The Scotch thistle gall fly (Urophora stylata) is native to Europe and is a classical biocontrol agent for Scotch thistle that was released in New Zealand in 1998. The adult flies are active in spring, and females lay eggs on the green flower buds. Multiple larvae feed inside the seedheads during summer and autumn, destroying the seeds. Larval feeding stimulates the plant to form gall tissue, which results in the formation of a hardened woody gall, the size of which depends on the number of larvae present.
The gall flies were released at a limited number of sites up until the early 2000s and are known to be established and widespread. It is also known from studies on the same insect–weed system in Canada that the gall fly has great potential to reduce seed production (up to 60% of Scotch thistle seeds are destroyed in Canada). However, until recently the gall fly’s impact on seed production in New Zealand had not been quantified, although a noticeable reduction in Scotch thistles had been observed at several release sites.
In the summer of 2018, 20 years after the first release of the gall fly, a survey was carried out to assess its impact on Scotch thistle. The surveys were conducted by Jovesa Navukula and Mike Cripps (AgResearch). Jovesa was a New Zealand Aid Scholar from Fiji, who was co-supervised by Mike and Seona Casonato (Lincoln University). “For the surveys, we randomly selected 10 sheep and beef pastures in the North Island and 10 in the South Island, and then located the nearest Scotch thistle population to the selected points,” explained Mike. “The assistance of extension managers from Beef+Lamb NZ was essential for contacting farmers who could help to find suitable paddocks with Scotch thistle,” he added.
After a busy field trip covering all regions of New Zealand, Jovesa took on the task of dissecting over 1,500 seedheads, taking meticulous measurements of galls and counting thousands of seeds. The fly was detected at 14 of the 20 Scotch thistle sites surveyed. Overall, the gall fly reduced the number of seeds per seedhead by 47%, individual seed weight by 21%, and seed germination rates by 30%. Estimated seed reduction for populations ranged from 11 to 61%.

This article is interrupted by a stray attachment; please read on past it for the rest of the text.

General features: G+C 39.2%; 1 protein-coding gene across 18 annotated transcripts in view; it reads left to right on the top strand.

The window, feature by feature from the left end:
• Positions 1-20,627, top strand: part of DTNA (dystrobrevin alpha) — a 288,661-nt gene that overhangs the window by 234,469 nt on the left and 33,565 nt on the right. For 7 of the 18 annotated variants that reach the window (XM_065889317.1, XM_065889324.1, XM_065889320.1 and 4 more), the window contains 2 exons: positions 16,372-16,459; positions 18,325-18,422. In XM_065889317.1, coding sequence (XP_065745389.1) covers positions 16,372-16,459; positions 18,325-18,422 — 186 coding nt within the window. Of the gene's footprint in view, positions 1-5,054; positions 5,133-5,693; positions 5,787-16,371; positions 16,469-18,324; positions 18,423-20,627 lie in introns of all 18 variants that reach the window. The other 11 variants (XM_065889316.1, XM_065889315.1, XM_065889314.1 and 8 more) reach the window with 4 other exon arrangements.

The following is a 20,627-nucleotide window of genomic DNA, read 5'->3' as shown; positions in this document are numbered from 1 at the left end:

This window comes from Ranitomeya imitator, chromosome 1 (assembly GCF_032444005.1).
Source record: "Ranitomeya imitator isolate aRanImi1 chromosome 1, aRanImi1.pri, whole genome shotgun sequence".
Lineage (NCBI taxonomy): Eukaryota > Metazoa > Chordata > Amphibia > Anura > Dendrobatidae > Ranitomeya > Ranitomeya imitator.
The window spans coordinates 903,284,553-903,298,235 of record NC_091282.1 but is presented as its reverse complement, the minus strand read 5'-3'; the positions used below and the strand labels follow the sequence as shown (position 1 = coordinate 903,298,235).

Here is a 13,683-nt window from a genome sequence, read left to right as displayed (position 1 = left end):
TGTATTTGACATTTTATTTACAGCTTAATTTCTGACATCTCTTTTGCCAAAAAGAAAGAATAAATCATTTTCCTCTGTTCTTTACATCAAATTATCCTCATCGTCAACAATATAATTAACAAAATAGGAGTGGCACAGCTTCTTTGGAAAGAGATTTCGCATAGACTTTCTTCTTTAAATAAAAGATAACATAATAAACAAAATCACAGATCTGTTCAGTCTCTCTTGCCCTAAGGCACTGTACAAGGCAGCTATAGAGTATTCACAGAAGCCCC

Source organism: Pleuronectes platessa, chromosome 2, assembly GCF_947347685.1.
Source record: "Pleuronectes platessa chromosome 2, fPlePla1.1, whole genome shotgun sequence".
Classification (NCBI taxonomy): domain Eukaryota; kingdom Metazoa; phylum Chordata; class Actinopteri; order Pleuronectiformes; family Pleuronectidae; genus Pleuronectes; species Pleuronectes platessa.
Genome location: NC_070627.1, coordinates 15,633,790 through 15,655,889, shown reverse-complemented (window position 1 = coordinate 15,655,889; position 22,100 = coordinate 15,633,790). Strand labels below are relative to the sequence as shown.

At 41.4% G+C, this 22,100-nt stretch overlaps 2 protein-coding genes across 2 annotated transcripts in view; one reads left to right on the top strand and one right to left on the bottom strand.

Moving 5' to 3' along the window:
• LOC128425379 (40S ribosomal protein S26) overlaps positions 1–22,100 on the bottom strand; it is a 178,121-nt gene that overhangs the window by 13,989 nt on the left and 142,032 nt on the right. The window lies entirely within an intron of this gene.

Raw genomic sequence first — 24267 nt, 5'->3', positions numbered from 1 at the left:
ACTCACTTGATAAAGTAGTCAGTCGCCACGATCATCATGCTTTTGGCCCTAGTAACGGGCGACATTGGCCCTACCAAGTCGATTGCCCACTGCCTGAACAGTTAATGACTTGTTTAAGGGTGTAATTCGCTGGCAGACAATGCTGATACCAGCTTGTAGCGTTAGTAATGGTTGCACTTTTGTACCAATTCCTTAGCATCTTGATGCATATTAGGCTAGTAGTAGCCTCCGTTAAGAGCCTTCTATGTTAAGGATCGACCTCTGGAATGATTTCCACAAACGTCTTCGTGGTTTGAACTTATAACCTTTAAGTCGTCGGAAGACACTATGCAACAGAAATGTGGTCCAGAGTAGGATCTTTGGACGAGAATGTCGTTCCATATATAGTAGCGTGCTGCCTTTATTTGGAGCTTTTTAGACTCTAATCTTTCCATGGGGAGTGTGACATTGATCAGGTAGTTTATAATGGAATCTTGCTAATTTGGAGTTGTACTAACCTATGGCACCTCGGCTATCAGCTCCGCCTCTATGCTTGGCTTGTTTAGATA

“These findings were very encouraging, because seed reductions of 60% by the nodding thistle gall fly (Urophora solstitialis) are enough to provide an acceptable level of control of nodding thistle (Carduus natans) in New Zealand,” explained Mike. “This requires further evaluation, but it does suggest that the Scotch thistle gall fly has the potential to be as effective as its close relative on nodding thistle.” Another important finding was that feeding damage by the gall fly larvae not only reduces seed production, but also reduces the viability of the remaining seeds within the galled seedhead.
Lastly, the study showed a strong latitudinal trend, indicating that the effectiveness of the gall fly increased from south to north, being most effective in northern New Zealand, where Scotch thistle seedheads are intensely attacked. “Next, we need to assess the impact of the gall fly on the population dynamics of Scotch thistle to determine if additional control measures are required, particularly in the South Island, where the gall fly appears to be limited by climate,” concluded Mike.
This project was funded by AgResearch Strategic Science Investment Fund for Pasture Weed Ecology and Management.
Mike Cripps, AgResearch